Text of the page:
Third, black people in America must begin to understand, we are an essential part of a global community of Africans and peoples of African descent. We must finally embrace real black diversity. We have evolved into new tribes. We are one of several distinct groups of people of African descent--i. e. African Americans, Jamaicans, Brazilians, Haitians, etc.--that emerged in the New World. We are a people of many hues, skin tones and hair textures, due in large part, to the rapist behavior of so many white men. African Americans are urban, suburban and rural. We are Democrats, Republicans, Independents, while some of us have never believed in or participated in the “politricks” of a "shitstem" that has always been corrupt. We are not all Christians. We are Muslims. We are Rastas. We practice traditional African ways of life and more. We have to learn how to respect, and, how to genuinely talk to each other.
This third level should be a primary focus. The daunting work of putting shattered black lives back together is a formidable challenge. I have even heard it said, “If we are to save ourselves from white people, we will have to help save the white people from themselves.” A very intriguing proposition, but I think we will have to debate its merits in conference amongst ourselves. Do we accept the mistaken notion the black experience begins with slavery in the United States, or do we recognize the historical narrative that our experience begins in Africa and the exile in America merely represents chapters in an epic tale that is still unfolding?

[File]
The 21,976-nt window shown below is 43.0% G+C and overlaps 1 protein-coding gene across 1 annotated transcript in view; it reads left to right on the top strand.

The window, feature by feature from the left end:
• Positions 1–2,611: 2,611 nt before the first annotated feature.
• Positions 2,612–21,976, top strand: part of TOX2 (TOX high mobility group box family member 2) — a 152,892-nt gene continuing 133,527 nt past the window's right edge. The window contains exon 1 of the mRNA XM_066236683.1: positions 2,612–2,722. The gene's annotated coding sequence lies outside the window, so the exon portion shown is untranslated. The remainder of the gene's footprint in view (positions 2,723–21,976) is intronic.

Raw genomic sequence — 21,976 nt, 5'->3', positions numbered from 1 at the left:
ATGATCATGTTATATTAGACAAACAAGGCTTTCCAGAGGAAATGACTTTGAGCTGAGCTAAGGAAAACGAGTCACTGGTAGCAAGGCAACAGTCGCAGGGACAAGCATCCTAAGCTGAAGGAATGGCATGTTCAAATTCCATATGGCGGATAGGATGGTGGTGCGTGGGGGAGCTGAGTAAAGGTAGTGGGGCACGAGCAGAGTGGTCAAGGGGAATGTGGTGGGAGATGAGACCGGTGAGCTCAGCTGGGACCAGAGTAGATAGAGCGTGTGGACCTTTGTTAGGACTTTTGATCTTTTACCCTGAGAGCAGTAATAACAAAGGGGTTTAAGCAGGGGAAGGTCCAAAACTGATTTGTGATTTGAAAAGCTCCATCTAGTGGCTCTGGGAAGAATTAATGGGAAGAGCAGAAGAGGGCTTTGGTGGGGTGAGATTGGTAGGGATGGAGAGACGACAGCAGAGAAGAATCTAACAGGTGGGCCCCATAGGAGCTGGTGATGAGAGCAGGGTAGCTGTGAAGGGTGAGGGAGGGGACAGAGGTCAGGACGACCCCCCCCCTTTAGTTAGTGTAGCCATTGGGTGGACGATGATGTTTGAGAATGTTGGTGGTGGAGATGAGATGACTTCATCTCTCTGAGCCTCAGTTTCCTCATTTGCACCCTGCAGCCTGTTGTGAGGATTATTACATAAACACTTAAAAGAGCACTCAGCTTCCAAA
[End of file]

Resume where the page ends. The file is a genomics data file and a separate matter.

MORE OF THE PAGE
We must determine how our story is to be told. Which way forward? If we do not work to heal ourselves, who will heal us? We cannot turn away from this work because it will not be finished in our lifetime. Each generation has a distinct role to play in this long and agonizing climb out of and up from slavery. During the first two decades of the 20th century, black folk came together and declared the birth of a “New Negro Renaissance” in Harlem. Africa’s lost tribes were awakening from our Dark Ages. The movement ebbs and flows but it never stops. Previous generations struggled to break out of the shackles that restricted black bodies. Maybe this generation will finally break the chains that still shackle black minds.
Returning to The Healers, we should heed Master Healer Damfo’s final lesson to Densu as advice from the ancestors, “Often, our confusion comes merely from impatience. The disease has run unchecked through centuries. Yet sometimes we dream of ending it in our little lifetimes, and despair seizes us if we do not see the end in sight. A healer needs to see beyond the present and tomorrow. He needs to see years and decades ahead. Because healers work for results so firm, they may not be wholly visible till centuries have flowed into millennia. Those willing to do this necessary work, they are the healers of our people.”